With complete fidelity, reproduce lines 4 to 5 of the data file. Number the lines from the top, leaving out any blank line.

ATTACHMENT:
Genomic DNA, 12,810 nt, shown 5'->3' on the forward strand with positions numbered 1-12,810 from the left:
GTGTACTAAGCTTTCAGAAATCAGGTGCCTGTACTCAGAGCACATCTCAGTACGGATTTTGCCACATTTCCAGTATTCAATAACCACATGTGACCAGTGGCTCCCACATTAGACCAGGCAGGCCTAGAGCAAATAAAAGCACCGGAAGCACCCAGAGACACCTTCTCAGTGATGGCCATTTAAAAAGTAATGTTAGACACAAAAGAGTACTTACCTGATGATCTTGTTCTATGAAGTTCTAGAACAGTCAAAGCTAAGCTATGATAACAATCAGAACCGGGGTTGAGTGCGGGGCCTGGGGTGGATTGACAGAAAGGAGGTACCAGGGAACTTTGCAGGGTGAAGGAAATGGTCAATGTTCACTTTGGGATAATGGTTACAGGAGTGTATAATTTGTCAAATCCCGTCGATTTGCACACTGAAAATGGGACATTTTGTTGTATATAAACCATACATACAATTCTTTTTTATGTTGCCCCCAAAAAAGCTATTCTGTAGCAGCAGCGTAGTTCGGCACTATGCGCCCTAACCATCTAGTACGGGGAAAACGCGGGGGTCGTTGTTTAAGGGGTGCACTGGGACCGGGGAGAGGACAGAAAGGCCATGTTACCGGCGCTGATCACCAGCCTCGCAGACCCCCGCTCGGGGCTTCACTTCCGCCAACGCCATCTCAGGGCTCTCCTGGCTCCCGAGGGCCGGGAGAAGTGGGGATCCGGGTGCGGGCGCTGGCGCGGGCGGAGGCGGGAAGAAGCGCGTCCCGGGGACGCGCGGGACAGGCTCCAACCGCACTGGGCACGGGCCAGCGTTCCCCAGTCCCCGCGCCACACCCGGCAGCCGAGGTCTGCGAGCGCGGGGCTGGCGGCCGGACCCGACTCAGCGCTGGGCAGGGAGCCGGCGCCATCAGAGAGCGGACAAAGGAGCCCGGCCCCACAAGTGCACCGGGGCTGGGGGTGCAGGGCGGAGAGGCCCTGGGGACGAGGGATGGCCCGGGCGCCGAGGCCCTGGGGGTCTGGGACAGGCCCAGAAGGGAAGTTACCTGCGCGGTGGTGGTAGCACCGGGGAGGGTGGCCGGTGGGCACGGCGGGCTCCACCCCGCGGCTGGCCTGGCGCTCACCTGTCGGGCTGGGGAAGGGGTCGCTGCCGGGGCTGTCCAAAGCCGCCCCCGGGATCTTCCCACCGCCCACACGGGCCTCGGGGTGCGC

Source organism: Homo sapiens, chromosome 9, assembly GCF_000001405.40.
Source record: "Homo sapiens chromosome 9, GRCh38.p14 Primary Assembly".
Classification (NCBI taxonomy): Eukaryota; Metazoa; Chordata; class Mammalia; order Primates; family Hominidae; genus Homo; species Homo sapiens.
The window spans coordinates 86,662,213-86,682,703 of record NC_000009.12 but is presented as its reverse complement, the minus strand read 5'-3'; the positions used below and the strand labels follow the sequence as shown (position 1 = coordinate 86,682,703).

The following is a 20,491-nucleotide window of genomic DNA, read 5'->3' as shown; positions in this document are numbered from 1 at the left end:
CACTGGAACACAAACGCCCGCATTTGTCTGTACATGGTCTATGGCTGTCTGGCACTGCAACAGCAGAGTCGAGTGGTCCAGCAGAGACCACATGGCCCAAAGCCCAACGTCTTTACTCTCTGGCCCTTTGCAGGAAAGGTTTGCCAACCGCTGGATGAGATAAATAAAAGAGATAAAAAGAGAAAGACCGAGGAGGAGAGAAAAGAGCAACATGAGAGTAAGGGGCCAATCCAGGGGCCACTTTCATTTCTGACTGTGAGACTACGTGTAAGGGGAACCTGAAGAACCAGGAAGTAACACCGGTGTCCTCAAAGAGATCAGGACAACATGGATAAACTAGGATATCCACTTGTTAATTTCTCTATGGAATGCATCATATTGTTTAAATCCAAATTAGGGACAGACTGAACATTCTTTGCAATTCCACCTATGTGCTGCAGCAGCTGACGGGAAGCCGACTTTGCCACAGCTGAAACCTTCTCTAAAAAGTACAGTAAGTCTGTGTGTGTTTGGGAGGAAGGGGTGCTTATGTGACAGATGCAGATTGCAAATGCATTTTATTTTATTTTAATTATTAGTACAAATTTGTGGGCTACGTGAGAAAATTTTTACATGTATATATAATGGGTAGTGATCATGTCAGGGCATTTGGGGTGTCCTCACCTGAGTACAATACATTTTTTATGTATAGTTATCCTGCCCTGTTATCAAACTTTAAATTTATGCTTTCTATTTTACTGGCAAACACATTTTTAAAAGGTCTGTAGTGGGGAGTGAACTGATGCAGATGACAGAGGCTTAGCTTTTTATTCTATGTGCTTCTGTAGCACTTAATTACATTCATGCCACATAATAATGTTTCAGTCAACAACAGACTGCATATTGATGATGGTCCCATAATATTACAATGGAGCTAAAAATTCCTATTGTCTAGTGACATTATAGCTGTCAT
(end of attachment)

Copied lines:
Source record: "Homo sapiens chromosome 9, GRCh38.p14 Primary Assembly".
Classification (NCBI taxonomy): Eukaryota; Metazoa; Chordata; class Mammalia; order Primates; family Hominidae; genus Homo; species Homo sapiens.